Many different kinds of birds sing to attract mates, but did you know that some mice do the same thing? Male Alston’s singing mice make a high-pitched trilling noise to call out to the females, “hey, ladies, I’m here, and I’m sexy. Come and get it!” Or, at least, that’s what I imagine they’re saying.
New research headed by Bret Pasch and colleagues at the University of Florida, Gainesville has found the key ingredient for making the best male songs in these mice: testosterone. Without it, they can’t even make it past round 1 of Alston Idol. You can find the paper, published online in the journal Animal Behaviour, here.
Females prefer males that can trill faster and whose notes contain a larger range of frequencies. The authors show that there is likely a trade-off between fast singing and “frequency bandwidth“, or the range of frequencies that can be packed into a single trill. So, they hypothesized that females would prefer males who could do both well.
Why? Well, as we’ve seen before, females of many species only like males who have good skills. The idea is that males with those kind of skills must have good genes, and would therefore make good fathers.
The authors first tested whether testosterone affected singing. Previous work from this group showed that, after castration, males simply didn’t try as hard to sing, were less aggressive, and seemed to kind of suck at singing even when they did try. When they added testosterone back into some of the males, they went back to singing just as often as before castration.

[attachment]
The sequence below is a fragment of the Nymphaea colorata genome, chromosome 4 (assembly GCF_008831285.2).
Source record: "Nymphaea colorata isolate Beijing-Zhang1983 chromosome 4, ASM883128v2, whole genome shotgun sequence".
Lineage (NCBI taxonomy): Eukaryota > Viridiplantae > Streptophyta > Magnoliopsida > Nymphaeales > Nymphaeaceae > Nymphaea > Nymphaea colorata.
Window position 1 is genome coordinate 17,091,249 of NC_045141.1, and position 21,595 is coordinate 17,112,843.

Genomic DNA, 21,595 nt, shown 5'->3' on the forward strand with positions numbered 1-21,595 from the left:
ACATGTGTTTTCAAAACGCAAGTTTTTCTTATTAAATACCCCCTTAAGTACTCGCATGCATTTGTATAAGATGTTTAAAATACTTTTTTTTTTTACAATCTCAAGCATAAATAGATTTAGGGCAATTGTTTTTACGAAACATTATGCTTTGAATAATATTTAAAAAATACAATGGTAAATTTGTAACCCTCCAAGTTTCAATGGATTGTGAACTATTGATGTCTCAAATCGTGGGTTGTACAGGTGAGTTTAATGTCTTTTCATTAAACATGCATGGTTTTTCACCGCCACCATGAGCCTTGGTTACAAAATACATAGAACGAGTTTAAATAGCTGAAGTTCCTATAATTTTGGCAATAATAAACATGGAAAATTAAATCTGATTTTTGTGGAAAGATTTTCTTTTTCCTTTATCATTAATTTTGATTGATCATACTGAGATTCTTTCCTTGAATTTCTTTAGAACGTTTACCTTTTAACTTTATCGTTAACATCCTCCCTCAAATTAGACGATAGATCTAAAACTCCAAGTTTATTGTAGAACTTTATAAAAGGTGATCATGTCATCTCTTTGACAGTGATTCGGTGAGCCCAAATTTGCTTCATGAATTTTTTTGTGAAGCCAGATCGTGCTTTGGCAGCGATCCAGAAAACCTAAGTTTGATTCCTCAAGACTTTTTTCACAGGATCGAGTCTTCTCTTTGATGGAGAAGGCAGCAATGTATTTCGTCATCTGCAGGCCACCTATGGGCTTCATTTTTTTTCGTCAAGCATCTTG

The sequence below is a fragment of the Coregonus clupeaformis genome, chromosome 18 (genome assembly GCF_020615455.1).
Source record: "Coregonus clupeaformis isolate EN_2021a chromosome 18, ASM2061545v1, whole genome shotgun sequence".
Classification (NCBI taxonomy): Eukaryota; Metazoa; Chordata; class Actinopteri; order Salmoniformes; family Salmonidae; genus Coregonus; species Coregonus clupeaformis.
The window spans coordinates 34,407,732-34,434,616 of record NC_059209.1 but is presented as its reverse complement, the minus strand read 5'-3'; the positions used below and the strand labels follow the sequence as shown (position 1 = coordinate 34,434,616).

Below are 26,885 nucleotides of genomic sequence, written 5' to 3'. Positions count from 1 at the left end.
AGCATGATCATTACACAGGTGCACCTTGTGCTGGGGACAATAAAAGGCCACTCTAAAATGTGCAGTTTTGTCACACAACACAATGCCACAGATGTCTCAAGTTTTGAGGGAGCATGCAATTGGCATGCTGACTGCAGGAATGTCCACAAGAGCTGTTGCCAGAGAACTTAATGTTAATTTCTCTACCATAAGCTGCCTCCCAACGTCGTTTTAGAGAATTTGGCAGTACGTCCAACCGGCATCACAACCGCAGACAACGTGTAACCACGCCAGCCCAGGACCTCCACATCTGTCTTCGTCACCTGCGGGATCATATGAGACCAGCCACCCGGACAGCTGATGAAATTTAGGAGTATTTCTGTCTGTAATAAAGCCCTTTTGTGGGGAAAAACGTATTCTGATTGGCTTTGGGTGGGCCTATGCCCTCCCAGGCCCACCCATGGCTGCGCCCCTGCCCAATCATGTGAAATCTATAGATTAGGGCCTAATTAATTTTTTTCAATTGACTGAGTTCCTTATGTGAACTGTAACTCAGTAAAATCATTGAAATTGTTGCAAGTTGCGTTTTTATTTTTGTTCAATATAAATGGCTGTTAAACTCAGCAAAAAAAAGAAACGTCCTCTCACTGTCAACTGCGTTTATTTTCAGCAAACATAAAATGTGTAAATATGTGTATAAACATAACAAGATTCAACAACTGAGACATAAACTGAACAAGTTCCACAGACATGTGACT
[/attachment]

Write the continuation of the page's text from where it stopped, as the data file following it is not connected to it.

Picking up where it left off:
In the new study, the authors asked, “what about song quality?” Sure, the males with testosterone are trying just as hard as before, but are their songs as good as they once were? It turns out that they are, so testosterone not only controls how often they sing, but also how well they sing.
The next part was to see if females really cared about how fast or complex the males’ songs were. To do this, the researchers recorded males singing and then enhanced their songs (kind of like Autotune for mice), making them both super fast and complex–the ultimate mouse song. This was done by shortening the gaps between notes in the recorded songs. The songs could then keep the wide range in frequencies in each note, but would be much faster.
They then let females listen to both the original song (the “slow” song) and the enhanced version (the “fast” song). Females were twice as likely to approach the speaker blaring out the fast song than to go near the slow song. They also moved toward the fast song, well, faster and spent more time near that speaker (<50 minutes near slow songs and >100 minutes near fast songs). Even when comparing only enhanced (fast) songs, the females spent more time near the ones with higher performance scores–those that would have been the most difficult for a real male to sing.
If you want to see some mouse songs in action, check out this video: Singing mice.
Why would females like faster songs? If testosterone really is important for making better songs, it may be that the songs are advertising the male’s fertility. Males low in testosterone are likely to be less fertile, since testosterone is necessary for making sperm.
The next great experiment would be to see if males who sing better are actually more fertile or at least more successful at sealing the deal with an interested female.
- What can singing mice teach us about language? (scientificamerican.com)